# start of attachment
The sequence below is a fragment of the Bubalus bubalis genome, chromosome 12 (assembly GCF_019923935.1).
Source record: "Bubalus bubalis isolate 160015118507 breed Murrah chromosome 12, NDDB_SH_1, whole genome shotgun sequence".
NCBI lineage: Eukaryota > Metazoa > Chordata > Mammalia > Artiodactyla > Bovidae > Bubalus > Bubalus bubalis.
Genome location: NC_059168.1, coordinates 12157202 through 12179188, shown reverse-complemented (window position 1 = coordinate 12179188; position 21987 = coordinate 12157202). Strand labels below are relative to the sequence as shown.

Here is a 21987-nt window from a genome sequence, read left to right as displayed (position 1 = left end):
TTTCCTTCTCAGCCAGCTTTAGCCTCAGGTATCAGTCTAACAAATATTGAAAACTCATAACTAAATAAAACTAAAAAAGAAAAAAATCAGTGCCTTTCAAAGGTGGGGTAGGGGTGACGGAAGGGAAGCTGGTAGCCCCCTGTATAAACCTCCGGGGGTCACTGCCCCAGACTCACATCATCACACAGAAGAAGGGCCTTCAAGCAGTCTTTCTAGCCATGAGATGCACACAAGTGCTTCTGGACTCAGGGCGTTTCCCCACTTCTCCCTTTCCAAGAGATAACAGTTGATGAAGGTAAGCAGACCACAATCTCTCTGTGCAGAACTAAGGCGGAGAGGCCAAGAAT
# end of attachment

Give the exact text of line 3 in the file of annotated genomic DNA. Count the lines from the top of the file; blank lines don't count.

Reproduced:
NCBI lineage: Eukaryota > Metazoa > Chordata > Mammalia > Artiodactyla > Bovidae > Bubalus > Bubalus bubalis.